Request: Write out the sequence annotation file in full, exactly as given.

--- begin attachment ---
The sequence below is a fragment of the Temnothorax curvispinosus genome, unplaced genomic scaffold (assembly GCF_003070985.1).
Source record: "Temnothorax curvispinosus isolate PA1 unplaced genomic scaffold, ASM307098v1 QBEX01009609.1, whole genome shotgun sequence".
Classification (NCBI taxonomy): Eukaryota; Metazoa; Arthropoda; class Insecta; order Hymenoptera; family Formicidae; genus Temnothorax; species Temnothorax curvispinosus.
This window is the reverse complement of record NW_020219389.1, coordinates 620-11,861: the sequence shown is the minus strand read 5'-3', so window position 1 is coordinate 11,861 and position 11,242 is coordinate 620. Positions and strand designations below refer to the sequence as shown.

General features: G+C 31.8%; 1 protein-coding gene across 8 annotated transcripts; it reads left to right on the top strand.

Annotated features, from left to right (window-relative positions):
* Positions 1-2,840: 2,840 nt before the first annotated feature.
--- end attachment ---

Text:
The sequence below is a fragment of the Temnothorax curvispinosus genome, unplaced genomic scaffold (assembly GCF_003070985.1).
Source record: "Temnothorax curvispinosus isolate PA1 unplaced genomic scaffold, ASM307098v1 QBEX01009609.1, whole genome shotgun sequence".
Classification (NCBI taxonomy): Eukaryota; Metazoa; Arthropoda; class Insecta; order Hymenoptera; family Formicidae; genus Temnothorax; species Temnothorax curvispinosus.
This window is the reverse complement of record NW_020219389.1, coordinates 620-11,861: the sequence shown is the minus strand read 5'-3', so window position 1 is coordinate 11,861 and position 11,242 is coordinate 620. Positions and strand designations below refer to the sequence as shown.

General features: G+C 31.8%; 1 protein-coding gene across 8 annotated transcripts; it reads left to right on the top strand.

Annotated features, from left to right (window-relative positions):
* Positions 1-2,840: 2,840 nt before the first annotated feature.